Taking a working vacation is not what it is cut up to be. There are too many conflicts concerning where one member of the family wants to go versus another’s. Usually the conflict is between me and my family. When they want up; I want down and when I want up they want down. That means much wasted time for any true blogging items and/or filming but there is a God throws me a couple of bones from time to time. Here is an account of what happened.   
Vila Vicosa, July 1st  
Some thirty five kilometers from Redondo was Vila Vicosa, a lovely and beautifully spaced city that came complete with clean streets lined with citrus trees of orange and lime. One could take in the summer atmosphere, shop or frequent one of the pleasant cafes and at the same time treat him/herself to a ripe orange.   
The seemingly amplified bird sounds are quite noticeable when sitting at a café and enjoying a coffee or meal. The sweet sound of Canary Finches melodically entertains the guests and adds so much to the experience.
Vicosa Castle
From the main square can be seen the castle fortress high on the hill above the town. It was normal in days of old to have the fortress on high ground as both a preventative measure and a defense should the village, town be attacked.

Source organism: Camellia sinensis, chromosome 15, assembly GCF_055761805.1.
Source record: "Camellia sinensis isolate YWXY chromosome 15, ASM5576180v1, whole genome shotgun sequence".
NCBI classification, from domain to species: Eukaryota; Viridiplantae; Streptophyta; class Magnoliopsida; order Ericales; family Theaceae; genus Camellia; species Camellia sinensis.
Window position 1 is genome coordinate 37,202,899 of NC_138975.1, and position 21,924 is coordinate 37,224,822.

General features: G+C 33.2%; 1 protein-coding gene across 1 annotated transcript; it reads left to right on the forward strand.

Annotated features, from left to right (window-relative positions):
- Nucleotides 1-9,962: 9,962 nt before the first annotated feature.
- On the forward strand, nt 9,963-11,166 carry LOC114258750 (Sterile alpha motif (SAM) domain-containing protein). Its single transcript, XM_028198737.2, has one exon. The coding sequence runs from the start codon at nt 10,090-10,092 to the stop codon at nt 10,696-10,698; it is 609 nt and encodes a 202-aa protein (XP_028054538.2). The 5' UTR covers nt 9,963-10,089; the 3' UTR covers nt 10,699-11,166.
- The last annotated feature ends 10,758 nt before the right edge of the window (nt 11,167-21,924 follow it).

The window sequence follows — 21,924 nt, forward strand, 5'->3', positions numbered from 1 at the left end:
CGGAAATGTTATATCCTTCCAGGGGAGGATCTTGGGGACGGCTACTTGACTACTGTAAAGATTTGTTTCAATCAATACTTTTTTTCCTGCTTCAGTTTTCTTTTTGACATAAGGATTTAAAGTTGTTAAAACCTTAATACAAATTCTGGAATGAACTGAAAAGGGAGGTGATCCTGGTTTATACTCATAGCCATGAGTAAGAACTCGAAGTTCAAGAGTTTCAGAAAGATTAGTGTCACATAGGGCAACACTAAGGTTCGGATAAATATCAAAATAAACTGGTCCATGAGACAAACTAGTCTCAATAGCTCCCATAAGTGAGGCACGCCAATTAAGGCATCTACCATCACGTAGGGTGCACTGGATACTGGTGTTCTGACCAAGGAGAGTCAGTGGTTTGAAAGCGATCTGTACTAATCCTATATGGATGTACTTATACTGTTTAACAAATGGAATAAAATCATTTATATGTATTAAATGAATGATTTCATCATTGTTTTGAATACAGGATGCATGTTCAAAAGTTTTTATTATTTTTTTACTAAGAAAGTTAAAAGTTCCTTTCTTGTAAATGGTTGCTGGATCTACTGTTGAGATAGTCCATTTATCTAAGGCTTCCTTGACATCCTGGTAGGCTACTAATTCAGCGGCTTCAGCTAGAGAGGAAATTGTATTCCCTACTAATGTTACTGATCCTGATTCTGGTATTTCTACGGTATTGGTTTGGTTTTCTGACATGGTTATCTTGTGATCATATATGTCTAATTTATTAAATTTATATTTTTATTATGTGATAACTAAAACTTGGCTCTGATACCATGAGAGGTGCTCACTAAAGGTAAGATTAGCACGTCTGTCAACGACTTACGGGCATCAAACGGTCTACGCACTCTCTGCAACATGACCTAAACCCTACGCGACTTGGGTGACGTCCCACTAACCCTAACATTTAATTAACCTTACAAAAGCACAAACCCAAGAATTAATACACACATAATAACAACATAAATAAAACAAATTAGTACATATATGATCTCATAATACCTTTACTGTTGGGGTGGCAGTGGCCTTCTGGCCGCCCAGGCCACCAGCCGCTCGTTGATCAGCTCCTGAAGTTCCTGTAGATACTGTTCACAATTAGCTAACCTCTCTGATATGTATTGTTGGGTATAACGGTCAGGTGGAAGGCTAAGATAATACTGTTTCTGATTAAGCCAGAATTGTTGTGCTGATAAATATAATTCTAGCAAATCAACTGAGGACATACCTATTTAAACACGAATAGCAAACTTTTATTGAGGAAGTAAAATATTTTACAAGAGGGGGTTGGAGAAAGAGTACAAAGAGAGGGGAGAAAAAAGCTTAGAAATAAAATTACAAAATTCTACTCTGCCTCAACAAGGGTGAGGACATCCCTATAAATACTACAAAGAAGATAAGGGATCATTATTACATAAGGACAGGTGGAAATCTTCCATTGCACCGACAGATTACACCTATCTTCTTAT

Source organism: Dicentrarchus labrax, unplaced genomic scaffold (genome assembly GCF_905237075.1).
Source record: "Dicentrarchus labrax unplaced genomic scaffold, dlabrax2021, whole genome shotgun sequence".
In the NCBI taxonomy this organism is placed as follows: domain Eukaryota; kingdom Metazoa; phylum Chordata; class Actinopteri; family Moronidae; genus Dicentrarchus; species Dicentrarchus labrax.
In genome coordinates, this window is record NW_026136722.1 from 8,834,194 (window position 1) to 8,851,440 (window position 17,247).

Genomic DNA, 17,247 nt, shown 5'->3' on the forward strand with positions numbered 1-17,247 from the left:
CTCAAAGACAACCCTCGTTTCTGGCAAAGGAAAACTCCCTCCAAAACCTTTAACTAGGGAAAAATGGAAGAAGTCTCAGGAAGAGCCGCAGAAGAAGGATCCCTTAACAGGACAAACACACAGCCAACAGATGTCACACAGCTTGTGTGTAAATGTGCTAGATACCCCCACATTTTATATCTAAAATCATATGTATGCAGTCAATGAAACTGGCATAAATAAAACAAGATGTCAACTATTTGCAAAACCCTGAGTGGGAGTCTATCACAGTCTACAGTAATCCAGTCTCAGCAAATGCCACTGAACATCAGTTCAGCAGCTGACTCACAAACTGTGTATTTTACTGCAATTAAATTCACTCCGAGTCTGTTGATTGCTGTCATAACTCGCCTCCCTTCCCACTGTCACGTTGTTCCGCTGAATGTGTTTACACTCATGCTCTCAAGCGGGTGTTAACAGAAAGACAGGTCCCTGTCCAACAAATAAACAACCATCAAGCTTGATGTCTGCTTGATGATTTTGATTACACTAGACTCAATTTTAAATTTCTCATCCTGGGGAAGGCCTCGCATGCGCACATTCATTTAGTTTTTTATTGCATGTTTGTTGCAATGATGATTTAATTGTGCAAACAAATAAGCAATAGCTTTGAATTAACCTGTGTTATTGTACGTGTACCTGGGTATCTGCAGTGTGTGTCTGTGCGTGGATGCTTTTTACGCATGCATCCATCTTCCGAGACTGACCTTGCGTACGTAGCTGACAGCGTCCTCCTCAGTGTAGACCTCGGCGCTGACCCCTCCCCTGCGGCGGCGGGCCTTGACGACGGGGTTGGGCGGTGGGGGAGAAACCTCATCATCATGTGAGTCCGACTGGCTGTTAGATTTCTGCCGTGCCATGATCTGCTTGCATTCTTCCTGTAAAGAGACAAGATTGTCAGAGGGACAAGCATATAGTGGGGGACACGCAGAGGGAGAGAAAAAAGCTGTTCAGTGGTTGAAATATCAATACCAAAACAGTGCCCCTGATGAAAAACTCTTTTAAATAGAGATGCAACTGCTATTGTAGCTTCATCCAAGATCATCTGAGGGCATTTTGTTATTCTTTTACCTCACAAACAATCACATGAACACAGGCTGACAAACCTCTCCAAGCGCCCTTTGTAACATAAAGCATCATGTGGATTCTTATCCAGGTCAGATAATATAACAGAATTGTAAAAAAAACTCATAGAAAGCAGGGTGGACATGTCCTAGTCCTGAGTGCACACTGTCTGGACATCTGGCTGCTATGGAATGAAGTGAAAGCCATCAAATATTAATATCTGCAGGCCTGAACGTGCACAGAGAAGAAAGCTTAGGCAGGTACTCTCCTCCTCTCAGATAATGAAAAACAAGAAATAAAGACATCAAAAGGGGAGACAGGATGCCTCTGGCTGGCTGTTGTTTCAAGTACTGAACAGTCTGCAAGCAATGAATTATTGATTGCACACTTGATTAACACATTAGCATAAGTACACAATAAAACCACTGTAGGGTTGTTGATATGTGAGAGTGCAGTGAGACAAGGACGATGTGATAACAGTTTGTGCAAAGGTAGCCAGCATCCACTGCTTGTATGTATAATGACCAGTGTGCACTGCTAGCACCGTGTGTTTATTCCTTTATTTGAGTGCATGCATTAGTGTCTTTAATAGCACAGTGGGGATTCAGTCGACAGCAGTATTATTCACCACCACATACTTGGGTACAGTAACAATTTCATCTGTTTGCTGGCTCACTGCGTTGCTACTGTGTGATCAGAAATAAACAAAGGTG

Residents who lived outside the city would seek safety inside the fortress which was surrounded by a moat (a deep water channel) that separated the fortress from the rest of the land area. Thus it was inaccessible since the steep walls that met the deep water gave no possibility for enemies to climb. The only connection to the land was a “Drawbridge” which was lowered to allow people in or out and then drawn up when a protective emergency took place.
The large and quite grandiose fort is now a museum which features some very fine historical relics and also so  a collection of animal displays featuring, a large display of “horned” animal species such as the Cape Fear Buffalo from Africa, many Gazelles and Impalas, hunting birds, members of the cat family, American Bison and so on. It was obvious that these were remnants of days when hunting for trophies was the norm and people expressed how important they were as to the exotic trips they could take and killing to satisfy their egos. I couldn’t help feeling as to how far we have come. Now most hunt with a camera and leave the animals to future generations. I couldn’t also help thinking that now we must educate those who poach for a living so they do not complete the eradication of many species.
The fortress museum also included a hunting rifle collection used to kill many of the now residents of the exhibit. It also featured some very ancient whaling harpoon guns and very old sailing logs. I had to remind myself that Portugal was a maritime power in the past so this was definitely in keeping with tradition.
The best feature of the building was at the top, on the bastions high above the fort and the rest of the town.